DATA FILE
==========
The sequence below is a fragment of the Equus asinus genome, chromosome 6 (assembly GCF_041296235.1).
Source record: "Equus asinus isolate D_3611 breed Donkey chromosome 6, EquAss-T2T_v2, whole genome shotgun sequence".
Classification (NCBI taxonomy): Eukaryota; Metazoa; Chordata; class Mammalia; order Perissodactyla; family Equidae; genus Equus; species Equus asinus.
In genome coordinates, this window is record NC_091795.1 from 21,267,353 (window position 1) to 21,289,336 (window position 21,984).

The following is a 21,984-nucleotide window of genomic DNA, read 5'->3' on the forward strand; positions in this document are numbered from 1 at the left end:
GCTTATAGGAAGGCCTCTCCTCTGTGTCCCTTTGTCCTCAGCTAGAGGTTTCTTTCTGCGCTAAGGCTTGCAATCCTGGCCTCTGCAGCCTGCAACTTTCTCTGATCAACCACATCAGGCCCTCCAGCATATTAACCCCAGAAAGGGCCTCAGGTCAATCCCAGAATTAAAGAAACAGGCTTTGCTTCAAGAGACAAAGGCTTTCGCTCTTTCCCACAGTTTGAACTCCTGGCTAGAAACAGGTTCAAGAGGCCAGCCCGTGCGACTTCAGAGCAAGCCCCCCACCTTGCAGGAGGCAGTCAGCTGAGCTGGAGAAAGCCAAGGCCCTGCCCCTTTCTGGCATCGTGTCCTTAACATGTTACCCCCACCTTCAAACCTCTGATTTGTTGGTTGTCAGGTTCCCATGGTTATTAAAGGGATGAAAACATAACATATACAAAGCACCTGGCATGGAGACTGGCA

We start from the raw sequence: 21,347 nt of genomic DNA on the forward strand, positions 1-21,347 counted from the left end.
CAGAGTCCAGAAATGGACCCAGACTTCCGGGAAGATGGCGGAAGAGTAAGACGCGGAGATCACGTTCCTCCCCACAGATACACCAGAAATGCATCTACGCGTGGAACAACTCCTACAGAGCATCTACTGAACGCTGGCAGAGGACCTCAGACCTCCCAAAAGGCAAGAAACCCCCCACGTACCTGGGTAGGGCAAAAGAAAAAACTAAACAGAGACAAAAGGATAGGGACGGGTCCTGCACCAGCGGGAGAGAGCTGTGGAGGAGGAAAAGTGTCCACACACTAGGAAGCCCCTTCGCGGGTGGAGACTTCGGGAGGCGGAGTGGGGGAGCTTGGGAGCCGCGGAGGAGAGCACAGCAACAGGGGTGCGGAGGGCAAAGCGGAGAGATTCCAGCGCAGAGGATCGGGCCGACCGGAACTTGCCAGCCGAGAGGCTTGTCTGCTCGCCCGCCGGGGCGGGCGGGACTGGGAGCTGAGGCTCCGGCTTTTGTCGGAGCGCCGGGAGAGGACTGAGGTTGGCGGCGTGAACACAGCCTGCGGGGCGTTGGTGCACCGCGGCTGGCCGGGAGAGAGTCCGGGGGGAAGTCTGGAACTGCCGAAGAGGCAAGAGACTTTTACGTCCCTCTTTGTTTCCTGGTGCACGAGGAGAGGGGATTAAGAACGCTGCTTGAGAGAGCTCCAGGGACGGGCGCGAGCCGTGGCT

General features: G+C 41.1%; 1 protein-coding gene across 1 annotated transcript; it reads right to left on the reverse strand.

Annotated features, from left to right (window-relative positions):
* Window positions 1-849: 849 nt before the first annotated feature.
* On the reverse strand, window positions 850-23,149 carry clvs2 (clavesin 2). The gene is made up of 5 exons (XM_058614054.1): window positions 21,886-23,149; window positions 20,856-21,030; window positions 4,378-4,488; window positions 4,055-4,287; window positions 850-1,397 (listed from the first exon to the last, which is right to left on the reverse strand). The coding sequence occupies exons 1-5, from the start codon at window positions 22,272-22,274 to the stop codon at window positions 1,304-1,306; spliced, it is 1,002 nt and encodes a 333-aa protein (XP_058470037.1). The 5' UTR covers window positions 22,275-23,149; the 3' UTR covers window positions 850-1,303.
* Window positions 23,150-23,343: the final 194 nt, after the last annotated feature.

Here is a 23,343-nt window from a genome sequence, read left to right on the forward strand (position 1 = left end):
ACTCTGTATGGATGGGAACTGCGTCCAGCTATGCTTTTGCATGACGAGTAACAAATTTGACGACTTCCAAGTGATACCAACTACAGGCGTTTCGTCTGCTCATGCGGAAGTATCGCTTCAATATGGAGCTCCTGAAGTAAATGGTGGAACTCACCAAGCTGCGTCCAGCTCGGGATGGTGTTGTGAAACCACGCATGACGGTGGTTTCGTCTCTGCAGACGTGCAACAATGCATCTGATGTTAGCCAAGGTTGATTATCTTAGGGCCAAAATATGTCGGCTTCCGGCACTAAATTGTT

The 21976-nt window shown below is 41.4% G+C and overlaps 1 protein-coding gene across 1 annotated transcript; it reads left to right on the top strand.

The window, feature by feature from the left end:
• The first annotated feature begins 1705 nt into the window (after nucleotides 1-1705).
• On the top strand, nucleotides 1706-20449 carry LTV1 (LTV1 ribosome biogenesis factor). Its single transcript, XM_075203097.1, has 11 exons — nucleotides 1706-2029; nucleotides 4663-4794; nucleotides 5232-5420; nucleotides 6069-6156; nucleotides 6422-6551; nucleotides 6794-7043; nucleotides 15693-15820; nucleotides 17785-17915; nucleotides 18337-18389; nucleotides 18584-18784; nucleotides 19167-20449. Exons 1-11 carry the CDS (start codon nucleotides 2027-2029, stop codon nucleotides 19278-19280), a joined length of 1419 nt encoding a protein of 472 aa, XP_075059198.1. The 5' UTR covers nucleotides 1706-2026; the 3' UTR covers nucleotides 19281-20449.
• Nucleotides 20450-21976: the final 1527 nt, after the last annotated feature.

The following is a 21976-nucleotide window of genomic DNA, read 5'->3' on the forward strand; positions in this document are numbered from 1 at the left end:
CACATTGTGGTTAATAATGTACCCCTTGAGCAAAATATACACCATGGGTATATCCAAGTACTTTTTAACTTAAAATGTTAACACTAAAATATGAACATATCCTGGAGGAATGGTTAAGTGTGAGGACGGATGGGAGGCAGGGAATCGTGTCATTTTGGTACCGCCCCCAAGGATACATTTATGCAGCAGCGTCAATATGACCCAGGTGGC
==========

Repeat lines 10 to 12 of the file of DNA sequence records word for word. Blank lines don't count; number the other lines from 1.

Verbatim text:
Annotated features, from left to right (window-relative positions):
* Window positions 1-849: 849 nt before the first annotated feature.
* On the reverse strand, window positions 850-23,149 carry clvs2 (clavesin 2). The gene is made up of 5 exons (XM_058614054.1): window positions 21,886-23,149; window positions 20,856-21,030; window positions 4,378-4,488; window positions 4,055-4,287; window positions 850-1,397 (listed from the first exon to the last, which is right to left on the reverse strand). The coding sequence occupies exons 1-5, from the start codon at window positions 22,272-22,274 to the stop codon at window positions 1,304-1,306; spliced, it is 1,002 nt and encodes a 333-aa protein (XP_058470037.1). The 5' UTR covers window positions 22,275-23,149; the 3' UTR covers window positions 850-1,303.